Crock of Gold — Shane’s Gonna Send ’Em Home Sweatin’
Archive interview with Shane MacGowan from 1997, originally published in the Irish Post.
With a fine new album under his belt, and a nation-wide tour lined up, Shane MacGowan is relaxed and relatively happy; well pleased with both his settled and musically astute band, The Popes, and his cracking new recording, The Crock of Gold.
I caught up with Shane on a rather dreary Thursday afternoon, while he, and his ferociously talented banjo player Tom MacManamon [a.k.a McAnimal] played host to the world’s press in the pub they like to call home, Filthy McNasty’s in Islington. Shane was in fine form, albeit a bit tired, since he prefers to sleep through the daylight hours, and then go a-roamin’ after dark. His exasperation with journalists, he has explained, is often due to the fact that they will insist on dragging him out of his bed. However, Shane was adamant that the Irish Post should only find him at his best, and kept our interview till last, late in the evening when he felt he was functioning at full strength.
At last, with a fag burning in his hand, and a glass of martini at his elbow, Shane settled himself in a comfortable corner of his favourite pub [and this is a man who knows a thing or two about pubs], eager to talk about the music which he has shown such a new passion and commitment to, on the new album.
“ Yeah, I’m happy with the album overall,” he grins, “ Except that it took too long to get it out. Three years of messing about, and then three months to actually do it.”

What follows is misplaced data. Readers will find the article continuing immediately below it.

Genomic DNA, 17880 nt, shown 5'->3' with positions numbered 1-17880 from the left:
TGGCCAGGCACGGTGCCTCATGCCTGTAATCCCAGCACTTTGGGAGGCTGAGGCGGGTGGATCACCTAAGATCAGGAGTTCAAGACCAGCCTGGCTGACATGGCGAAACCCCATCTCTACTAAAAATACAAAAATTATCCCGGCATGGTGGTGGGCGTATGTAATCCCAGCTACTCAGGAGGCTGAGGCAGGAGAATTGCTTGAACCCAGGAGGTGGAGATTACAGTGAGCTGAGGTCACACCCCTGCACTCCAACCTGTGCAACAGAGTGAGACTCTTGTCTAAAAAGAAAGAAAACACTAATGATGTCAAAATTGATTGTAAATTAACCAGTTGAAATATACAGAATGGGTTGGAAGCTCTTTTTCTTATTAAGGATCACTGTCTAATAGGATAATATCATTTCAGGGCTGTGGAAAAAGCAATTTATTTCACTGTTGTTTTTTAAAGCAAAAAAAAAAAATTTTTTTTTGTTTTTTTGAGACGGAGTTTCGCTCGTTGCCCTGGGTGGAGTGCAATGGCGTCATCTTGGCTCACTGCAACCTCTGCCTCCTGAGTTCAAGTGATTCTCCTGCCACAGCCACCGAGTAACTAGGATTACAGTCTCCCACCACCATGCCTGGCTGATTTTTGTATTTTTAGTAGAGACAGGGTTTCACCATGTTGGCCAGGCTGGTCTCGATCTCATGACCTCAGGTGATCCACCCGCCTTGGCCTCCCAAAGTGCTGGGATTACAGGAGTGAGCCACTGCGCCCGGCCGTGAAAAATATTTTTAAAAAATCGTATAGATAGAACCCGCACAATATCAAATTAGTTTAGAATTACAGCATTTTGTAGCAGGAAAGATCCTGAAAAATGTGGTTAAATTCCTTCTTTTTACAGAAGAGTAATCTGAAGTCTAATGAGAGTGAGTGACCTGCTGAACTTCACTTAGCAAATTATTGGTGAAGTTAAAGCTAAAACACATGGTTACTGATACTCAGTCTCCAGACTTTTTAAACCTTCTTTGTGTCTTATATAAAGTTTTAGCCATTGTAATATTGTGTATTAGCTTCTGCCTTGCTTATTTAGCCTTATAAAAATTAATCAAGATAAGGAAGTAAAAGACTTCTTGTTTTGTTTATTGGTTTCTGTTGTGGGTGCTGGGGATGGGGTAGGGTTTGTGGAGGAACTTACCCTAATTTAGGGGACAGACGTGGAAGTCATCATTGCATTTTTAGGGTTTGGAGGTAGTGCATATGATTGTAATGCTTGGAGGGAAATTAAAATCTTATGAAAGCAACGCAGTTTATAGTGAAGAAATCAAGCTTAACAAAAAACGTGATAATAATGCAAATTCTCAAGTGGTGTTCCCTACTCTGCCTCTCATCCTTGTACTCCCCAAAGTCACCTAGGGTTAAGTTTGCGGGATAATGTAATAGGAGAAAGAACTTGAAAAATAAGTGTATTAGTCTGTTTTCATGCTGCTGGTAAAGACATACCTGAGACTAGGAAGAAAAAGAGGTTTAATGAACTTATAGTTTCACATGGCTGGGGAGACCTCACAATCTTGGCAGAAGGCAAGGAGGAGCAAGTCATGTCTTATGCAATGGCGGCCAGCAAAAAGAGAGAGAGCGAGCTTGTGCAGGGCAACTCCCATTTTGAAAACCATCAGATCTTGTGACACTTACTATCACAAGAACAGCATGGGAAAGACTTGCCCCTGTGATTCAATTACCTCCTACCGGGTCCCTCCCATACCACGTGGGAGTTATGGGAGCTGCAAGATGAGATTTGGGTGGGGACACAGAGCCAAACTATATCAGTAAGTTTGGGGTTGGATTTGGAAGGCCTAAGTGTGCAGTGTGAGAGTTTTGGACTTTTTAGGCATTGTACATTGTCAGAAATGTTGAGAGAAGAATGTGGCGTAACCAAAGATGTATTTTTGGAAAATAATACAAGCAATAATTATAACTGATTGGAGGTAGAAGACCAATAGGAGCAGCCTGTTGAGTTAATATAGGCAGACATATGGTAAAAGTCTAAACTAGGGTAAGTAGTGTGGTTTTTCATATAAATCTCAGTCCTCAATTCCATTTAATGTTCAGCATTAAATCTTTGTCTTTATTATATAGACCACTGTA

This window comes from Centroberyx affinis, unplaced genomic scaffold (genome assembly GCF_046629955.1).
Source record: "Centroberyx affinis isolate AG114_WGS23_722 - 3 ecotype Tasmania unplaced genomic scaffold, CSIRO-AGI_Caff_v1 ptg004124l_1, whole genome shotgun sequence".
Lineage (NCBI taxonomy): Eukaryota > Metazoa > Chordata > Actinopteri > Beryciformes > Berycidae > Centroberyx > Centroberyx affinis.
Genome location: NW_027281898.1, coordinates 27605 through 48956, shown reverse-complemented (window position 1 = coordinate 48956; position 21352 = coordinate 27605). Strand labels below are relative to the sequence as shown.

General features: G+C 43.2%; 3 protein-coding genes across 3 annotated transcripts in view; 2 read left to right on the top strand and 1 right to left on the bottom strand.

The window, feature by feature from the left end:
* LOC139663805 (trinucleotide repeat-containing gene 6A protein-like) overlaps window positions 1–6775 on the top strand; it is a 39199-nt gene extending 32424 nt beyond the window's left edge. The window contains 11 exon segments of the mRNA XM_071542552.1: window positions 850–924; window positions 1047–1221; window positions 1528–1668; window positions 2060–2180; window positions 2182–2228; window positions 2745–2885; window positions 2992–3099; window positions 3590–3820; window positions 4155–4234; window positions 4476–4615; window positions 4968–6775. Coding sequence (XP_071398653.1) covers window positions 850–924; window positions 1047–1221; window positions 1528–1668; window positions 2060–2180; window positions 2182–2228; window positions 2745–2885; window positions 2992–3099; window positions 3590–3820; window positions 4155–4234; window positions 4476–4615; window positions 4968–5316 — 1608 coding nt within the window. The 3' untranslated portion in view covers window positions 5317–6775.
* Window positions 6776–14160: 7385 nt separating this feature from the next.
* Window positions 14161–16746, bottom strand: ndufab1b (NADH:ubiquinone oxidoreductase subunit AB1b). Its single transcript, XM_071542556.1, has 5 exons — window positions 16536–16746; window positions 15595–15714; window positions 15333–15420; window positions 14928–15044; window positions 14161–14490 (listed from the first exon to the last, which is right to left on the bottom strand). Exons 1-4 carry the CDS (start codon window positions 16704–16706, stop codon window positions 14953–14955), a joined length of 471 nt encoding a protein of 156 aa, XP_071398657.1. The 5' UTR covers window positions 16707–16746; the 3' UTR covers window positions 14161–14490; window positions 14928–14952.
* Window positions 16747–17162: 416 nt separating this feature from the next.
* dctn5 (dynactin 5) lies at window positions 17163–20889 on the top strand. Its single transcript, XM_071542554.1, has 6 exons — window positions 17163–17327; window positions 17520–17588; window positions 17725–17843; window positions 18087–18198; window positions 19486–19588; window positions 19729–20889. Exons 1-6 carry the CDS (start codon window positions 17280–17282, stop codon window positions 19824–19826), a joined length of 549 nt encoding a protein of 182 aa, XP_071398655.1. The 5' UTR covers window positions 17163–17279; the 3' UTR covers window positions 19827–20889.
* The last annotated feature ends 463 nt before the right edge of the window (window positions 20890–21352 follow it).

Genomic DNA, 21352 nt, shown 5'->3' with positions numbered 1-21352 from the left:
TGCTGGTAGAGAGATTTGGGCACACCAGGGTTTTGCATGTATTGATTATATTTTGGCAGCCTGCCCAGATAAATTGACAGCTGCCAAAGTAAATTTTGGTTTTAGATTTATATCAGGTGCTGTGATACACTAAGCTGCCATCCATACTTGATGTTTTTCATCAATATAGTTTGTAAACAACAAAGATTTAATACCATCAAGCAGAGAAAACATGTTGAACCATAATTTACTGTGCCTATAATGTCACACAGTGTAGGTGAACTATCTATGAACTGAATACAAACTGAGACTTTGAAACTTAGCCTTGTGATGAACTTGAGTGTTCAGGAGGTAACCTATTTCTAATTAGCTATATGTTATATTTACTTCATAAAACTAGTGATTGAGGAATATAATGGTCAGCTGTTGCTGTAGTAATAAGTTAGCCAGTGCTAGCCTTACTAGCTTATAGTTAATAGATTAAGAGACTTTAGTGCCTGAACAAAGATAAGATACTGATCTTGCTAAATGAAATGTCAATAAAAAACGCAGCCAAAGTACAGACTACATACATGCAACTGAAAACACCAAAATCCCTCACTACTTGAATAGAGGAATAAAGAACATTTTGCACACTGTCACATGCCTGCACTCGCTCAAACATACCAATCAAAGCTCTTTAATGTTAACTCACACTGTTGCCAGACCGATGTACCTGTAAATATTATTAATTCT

The album’s title, Crock Of Gold, comes from the James Stephen novel of the same name. Was there, I wondered, some thematic link between the two?
“ I thought the ‘Crock of Gold’ was a great title for an album. And the album does have that theme — the crock of gold is in Ireland, not over here. It’s not a concept album, but like, but it could be viewed as such… It’s a comedy album, really. The songs are mainly comical, it’s either light-hearted or funny, there’s no heavy stuff on there. The crock of gold is a great sort of legend, and when I was in Ireland, living in the old farmhouse, I thought, hey, I’ve gone round the world looking for it, but the crock of gold was beneath my feet all the time… That’s the main reason I called the album ‘Crock of Gold’ — because its got a lot of songs about leaving London and going back to Ireland. It’s internal — the crock of gold isn’t really a crock of gold; it means that at the end of the rainbow there’s peace and tranquillity. And the book happens to be one that I really like, a classic of Irish literature, so it sort of fitted in with me calling songs after book titles, like ‘Fairytale of New York’ or ‘Red Roses For Me’ or ‘More Pricks than Kicks’ [a new song on the album].”
However, if this is a comedy album, then it’s surely that of a very dark and black humour indeed. What about his lyrics to ‘Paddy Public Enemy Number 1’ and ‘Skipping Rhyme’ which deal with horrific violence?
“ Yeah, ‘Public Enemy’ is an outlaw song about an IRA man and like all outlaw songs, it ends in his demise, shot by his former allies. It seems to be a recurring story in the topsy-turvy world of the war in Northern Ireland. There does seem to be a lot of shootings and bombings of ex-IRA men. It’s not specifically about Dominic McGlinchey, but it was — to a certain extent — inspired by him. ‘Skipping Rhymes’- all it is, is preserving traditional music. It’s kids’ street rhymes, which I’ve heard them singing. I didn’t write the words, I overheard them. When you hear little kids singing it [ “First we put a hood around his head, then we shot the bastard dead…”], it sends chills up your spine. But I suppose they don’t know anything else. It’s like ‘Ring-a-Ring-a Rosie’, which is about the plague, the Black Death in London. No, there’s no way I’m trying to get people to go out and kill other people. I mean, it might annoy David Trimble and people like that, but then I suppose David Trimble is not going to listen to the album anyway.”
At which point Shane and Tom erupted into a chaos of cackles, fag ash and grey smoke. But they pulled themselves together quickly when I inquired why they used -the usually pejorative — term ‘Paddy’ with such frequency.